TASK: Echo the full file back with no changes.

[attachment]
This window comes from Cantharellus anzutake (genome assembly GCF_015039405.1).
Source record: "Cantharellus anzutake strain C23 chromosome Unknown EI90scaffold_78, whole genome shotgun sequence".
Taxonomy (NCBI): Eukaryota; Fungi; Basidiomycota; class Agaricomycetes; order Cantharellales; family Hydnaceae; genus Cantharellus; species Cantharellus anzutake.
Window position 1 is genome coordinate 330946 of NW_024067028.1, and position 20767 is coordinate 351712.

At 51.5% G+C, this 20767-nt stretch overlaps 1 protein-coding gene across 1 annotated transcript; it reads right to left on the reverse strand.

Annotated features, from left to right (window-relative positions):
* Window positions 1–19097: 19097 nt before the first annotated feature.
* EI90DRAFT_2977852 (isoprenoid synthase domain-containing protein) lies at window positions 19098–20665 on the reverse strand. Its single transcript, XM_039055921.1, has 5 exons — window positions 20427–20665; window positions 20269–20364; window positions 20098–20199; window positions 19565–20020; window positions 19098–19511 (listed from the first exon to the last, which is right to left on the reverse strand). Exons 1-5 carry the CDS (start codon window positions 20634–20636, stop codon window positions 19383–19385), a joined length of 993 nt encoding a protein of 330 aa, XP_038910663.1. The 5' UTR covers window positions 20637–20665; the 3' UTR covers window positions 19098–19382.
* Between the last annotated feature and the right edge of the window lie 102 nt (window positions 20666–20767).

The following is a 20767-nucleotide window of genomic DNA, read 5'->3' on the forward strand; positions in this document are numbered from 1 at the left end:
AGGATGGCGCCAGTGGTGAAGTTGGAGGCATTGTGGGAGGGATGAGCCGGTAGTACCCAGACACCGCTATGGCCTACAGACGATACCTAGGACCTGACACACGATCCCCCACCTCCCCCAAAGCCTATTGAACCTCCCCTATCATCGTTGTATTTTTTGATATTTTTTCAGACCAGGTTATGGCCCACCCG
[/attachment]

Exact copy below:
This window comes from Cantharellus anzutake (genome assembly GCF_015039405.1).
Source record: "Cantharellus anzutake strain C23 chromosome Unknown EI90scaffold_78, whole genome shotgun sequence".
Taxonomy (NCBI): Eukaryota; Fungi; Basidiomycota; class Agaricomycetes; order Cantharellales; family Hydnaceae; genus Cantharellus; species Cantharellus anzutake.
Window position 1 is genome coordinate 330946 of NW_024067028.1, and position 20767 is coordinate 351712.

At 51.5% G+C, this 20767-nt stretch overlaps 1 protein-coding gene across 1 annotated transcript; it reads right to left on the reverse strand.

Annotated features, from left to right (window-relative positions):
* Window positions 1–19097: 19097 nt before the first annotated feature.
* EI90DRAFT_2977852 (isoprenoid synthase domain-containing protein) lies at window positions 19098–20665 on the reverse strand. Its single transcript, XM_039055921.1, has 5 exons — window positions 20427–20665; window positions 20269–20364; window positions 20098–20199; window positions 19565–20020; window positions 19098–19511 (listed from the first exon to the last, which is right to left on the reverse strand). Exons 1-5 carry the CDS (start codon window positions 20634–20636, stop codon window positions 19383–19385), a joined length of 993 nt encoding a protein of 330 aa, XP_038910663.1. The 5' UTR covers window positions 20637–20665; the 3' UTR covers window positions 19098–19382.
* Between the last annotated feature and the right edge of the window lie 102 nt (window positions 20666–20767).

The following is a 20767-nucleotide window of genomic DNA, read 5'->3' on the forward strand; positions in this document are numbered from 1 at the left end:
AGGATGGCGCCAGTGGTGAAGTTGGAGGCATTGTGGGAGGGATGAGCCGGTAGTACCCAGACACCGCTATGGCCTACAGACGATACCTAGGACCTGACACACGATCCCCCACCTCCCCCAAAGCCTATTGAACCTCCCCTATCATCGTTGTATTTTTTGATATTTTTTCAGACCAGGTTATGGCCCACCCG